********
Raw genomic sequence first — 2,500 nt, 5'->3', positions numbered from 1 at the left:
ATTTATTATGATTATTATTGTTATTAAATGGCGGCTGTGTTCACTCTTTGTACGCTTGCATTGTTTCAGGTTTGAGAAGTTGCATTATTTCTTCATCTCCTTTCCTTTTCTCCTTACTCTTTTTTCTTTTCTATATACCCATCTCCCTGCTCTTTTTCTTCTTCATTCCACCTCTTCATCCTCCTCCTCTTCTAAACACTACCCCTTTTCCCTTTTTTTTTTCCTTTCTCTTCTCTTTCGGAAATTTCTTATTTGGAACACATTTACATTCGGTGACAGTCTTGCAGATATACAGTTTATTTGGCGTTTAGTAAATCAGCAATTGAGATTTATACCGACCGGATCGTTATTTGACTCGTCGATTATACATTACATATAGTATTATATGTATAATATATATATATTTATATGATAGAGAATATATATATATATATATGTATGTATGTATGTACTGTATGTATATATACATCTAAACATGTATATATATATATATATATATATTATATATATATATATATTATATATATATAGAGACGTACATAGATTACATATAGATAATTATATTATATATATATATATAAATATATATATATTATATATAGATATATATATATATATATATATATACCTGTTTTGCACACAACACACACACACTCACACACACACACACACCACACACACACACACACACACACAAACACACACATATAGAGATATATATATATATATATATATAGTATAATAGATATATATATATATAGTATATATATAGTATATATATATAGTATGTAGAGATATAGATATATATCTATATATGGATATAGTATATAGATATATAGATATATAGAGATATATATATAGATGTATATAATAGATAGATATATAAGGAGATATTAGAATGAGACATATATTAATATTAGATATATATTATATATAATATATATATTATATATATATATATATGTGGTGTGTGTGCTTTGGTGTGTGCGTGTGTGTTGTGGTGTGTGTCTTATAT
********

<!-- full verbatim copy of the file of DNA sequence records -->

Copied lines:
Raw genomic sequence first — 2,500 nt, 5'->3', positions numbered from 1 at the left:
ATTTATTATGATTATTATTGTTATTAAATGGCGGCTGTGTTCACTCTTTGTACGCTTGCATTGTTTCAGGTTTGAGAAGTTGCATTATTTCTTCATCTCCTTTCCTTTTCTCCTTACTCTTTTTTCTTTTCTATATACCCATCTCCCTGCTCTTTTTCTTCTTCATTCCACCTCTTCATCCTCCTCCTCTTCTAAACACTACCCCTTTTCCCTTTTTTTTTTCCTTTCTCTTCTCTTTCGGAAATTTCTTATTTGGAACACATTTACATTCGGTGACAGTCTTGCAGATATACAGTTTATTTGGCGTTTAGTAAATCAGCAATTGAGATTTATACCGACCGGATCGTTATTTGACTCGTCGATTATACATTACATATAGTATTATATGTATAATATATATATATTTATATGATAGAGAATATATATATATATATATGTATGTATGTATGTACTGTATGTATATATACATCTAAACATGTATATATATATATATATATATATTATATATATATATATATTATATATATATAGAGACGTACATAGATTACATATAGATAATTATATTATATATATATATATAAATATATATATATTATATATAGATATATATATATATATATATATATACCTGTTTTGCACACAACACACACACACTCACACACACACACACACCACACACACACACACACACACACAAACACACACATATAGAGATATATATATATATATATATATAGTATAATAGATATATATATATATAGTATATATATAGTATATATATATAGTATGTAGAGATATAGATATATATCTATATATGGATATAGTATATAGATATATAGATATATAGAGATATATATATAGATGTATATAATAGATAGATATATAAGGAGATATTAGAATGAGACATATATTAATATTAGATATATATTATATATAATATATATATTATATATATATATATATGTGGTGTGTGTGCTTTGGTGTGTGCGTGTGTGTTGTGGTGTGTGTCTTATAT